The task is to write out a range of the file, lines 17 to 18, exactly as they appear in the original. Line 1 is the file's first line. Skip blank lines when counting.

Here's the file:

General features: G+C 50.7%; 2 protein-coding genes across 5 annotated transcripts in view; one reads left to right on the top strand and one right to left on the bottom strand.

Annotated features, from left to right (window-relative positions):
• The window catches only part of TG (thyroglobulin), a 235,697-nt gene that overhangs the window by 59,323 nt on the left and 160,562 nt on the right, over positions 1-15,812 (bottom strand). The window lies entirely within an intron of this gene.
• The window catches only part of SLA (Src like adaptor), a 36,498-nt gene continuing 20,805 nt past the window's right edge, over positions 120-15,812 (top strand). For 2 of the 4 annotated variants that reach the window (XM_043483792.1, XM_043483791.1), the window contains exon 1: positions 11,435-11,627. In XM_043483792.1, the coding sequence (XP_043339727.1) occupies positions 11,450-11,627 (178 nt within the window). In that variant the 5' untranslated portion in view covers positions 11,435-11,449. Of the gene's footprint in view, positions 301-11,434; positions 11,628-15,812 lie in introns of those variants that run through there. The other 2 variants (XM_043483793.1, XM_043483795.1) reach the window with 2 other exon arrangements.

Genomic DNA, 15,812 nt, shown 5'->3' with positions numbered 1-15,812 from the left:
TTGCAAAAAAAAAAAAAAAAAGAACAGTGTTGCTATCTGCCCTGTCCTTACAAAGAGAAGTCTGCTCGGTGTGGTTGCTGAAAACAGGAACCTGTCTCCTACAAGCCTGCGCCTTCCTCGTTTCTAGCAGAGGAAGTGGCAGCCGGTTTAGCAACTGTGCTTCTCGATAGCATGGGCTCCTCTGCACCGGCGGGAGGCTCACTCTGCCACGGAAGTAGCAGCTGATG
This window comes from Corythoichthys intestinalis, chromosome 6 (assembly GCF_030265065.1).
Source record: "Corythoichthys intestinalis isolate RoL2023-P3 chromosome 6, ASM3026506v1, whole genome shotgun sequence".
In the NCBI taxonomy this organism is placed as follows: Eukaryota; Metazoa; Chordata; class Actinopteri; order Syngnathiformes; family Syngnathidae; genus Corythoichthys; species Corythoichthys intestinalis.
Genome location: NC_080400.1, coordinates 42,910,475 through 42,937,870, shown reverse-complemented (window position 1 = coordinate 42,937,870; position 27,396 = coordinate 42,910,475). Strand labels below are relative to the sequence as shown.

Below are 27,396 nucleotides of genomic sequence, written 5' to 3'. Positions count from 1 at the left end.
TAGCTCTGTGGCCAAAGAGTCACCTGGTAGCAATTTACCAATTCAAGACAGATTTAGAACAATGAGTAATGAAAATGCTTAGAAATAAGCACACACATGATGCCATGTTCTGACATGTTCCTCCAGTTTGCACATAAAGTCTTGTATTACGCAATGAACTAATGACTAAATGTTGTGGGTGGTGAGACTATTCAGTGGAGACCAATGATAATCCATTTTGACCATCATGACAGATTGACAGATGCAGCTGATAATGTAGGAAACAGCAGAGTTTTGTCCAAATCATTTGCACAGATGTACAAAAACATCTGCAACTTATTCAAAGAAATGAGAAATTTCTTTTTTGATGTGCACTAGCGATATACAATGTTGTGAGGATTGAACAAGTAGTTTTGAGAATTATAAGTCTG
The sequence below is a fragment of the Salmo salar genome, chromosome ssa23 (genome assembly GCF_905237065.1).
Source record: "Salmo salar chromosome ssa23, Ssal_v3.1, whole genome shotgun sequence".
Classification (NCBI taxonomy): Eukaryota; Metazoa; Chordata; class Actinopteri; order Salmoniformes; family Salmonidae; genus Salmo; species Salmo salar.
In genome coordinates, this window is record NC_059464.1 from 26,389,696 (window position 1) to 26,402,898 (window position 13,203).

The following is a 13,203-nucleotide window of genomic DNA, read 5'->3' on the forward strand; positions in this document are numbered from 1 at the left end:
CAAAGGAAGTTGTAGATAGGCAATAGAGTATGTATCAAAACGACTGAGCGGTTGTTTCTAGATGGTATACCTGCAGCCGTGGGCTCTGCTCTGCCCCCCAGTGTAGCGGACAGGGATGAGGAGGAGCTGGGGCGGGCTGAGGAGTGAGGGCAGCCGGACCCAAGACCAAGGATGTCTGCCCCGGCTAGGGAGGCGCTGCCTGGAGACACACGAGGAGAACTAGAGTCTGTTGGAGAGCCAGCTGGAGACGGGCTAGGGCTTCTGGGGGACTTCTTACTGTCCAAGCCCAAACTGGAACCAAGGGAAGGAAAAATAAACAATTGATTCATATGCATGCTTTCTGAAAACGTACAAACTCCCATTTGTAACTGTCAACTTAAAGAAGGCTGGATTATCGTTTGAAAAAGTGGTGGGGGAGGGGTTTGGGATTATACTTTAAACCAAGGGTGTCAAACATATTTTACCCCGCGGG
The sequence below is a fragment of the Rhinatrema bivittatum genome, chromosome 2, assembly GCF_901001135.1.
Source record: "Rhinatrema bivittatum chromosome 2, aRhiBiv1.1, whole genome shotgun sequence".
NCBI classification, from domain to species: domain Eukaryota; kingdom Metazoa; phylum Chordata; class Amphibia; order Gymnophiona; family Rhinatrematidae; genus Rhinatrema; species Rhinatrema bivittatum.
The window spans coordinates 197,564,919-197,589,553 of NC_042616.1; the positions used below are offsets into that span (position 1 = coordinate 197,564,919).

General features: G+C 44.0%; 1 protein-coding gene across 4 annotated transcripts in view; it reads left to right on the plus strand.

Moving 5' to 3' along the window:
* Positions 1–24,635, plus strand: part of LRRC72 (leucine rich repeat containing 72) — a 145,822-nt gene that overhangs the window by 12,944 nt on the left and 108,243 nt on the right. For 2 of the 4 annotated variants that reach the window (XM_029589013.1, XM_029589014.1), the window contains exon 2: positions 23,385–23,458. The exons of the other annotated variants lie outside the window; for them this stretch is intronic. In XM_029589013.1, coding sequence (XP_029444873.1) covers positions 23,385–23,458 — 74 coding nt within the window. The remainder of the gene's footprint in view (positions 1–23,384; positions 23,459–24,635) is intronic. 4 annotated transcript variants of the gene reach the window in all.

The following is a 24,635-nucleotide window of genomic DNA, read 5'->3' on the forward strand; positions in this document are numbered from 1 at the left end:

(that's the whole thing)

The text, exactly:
The following is a 13,203-nucleotide window of genomic DNA, read 5'->3' on the forward strand; positions in this document are numbered from 1 at the left end:
CAAAGGAAGTTGTAGATAGGCAATAGAGTATGTATCAAAACGACTGAGCGGTTGTTTCTAGATGGTATACCTGCAGCCGTGGGCTCTGCTCTGCCCCCCAGTGTAGCGGACAGGGATGAGGAGGAGCTGGGGCGGGCTGAGGAGTGAGGGCAGCCGGACCCAAGACCAAGGATGTCTGCCCCGGCTAGGGAGGCGCTGCCTGGAGACACACGAGGAGAACTAGAGTCTGTTGGAGAGCCAGCTGGAGACGGGCTAGGGCTTCTGGGGGACTTCTTACTGTCCAAGCCCAAACTGGAACCAAGGGAAGGAAAAATAAACAATTGATTCATATGCATGCTTTCTGAAAACGTACAAACTCCCATTTGTAACTGTCAACTTAAAGAAGGCTGGATTATCGTTTGAAAAAGTGGTGGGGGAGGGGTTTGGGATTATACTTTAAACCAAGGGTGTCAAACATATTTTACCCCGCGGG